The nation’s largest private employer, Walmart, has indicated that beginning in 2013 it will begin drastically reducing the number of new hires who receive health insurance coverage, according to The Huffington Post.
However, its planned policy of not offering new employees health insurance if their hours dip below 30 a week indicates that they intend to take advantage of Obamacare’s new obligation to provide coverage for those who cannot afford it. And with several Republican governors promising to deny the funds for Medicaid expansion, the new policy could lead to a swift increase in the uninsured.
In several states, Walmart tops the list of employers whose employees seek government-funded health care and food assistance for their families, forcing taxpayers to subsidize its low prices and low wages.
Former Secretary of Labor Robert Reich points out that despite the incredible wealth of Walmart’s primary stockholders, the Walton family, its employees earn wages that may not even keep them out of poverty.
“The average Walmart employee earns $8.81 an hour. A third of Walmart’s employees work less than 28 hours per week and don’t qualify for benefits,” Reich wrote in one of his recent columns encouraging the retail giant’s employees to organize. Across the country a small percentage of Walmart’s employees walked out on Black Friday, protesting the company’s alleged retaliation against workers who speak out for better working conditions.
“Organizing makes economic sense,” Reich wrote.
In 2006, Walmart expanded responded to criticism by greatly expanding the number of employees to whom it offered health insurance. They reduced the number receiving coverage in 2011.
“This is another example of a tremendous government subsidy to Walmart via its workers,” Nelson Lichtenstein, director of the Center for the Study of Work, Labor and Democracy at the University of California, Santa Barbara told The Huffington Post.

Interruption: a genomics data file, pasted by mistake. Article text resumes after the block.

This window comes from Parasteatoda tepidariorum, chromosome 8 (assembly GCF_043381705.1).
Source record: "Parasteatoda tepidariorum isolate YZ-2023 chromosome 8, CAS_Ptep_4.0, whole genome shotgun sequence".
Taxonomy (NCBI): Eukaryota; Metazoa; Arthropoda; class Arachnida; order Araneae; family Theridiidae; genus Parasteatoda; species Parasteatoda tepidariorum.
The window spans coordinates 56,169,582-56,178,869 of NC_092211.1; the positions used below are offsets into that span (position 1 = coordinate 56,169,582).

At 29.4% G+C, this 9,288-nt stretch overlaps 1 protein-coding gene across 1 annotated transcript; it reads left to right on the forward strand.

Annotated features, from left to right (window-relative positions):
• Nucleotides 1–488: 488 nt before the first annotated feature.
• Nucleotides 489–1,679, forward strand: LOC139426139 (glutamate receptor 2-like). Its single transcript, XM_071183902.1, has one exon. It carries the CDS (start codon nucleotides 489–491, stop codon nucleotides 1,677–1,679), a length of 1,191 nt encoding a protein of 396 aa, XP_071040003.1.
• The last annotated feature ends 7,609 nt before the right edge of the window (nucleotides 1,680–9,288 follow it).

This change in policy will push the number of employees without benefits closer to one half.
Conservatives have said that Walmart provides a huge benefit to poor consumers by multiplying the value of food stamps with its low prices. But to Doug Henwood, that argument misses the central problem with the impact that Walmart has had on our economy:
And, yeah, it’s nice that Walmart has been able to provide a working class facing at best stagnant wages with lots of cheap stuff, but Walmart has itself had no small effect on dragging average wages down. It’s not just that they’ve been an inspiring business model for the rest for corporate sector, impressed by the chain’s growth and profitability. That’s led to endless rounds of outsourcing and speedup. But also by lowering the cost of reproduction of the working class, to use the old language, they’ve made it easier for employers to keep a lid on wages.
Add into the equation that taxpayers are subsidizing the costs of these wages and you have a formula for a permanent underclass underwritten by a government that can do little else than providing basic health care and sustenance.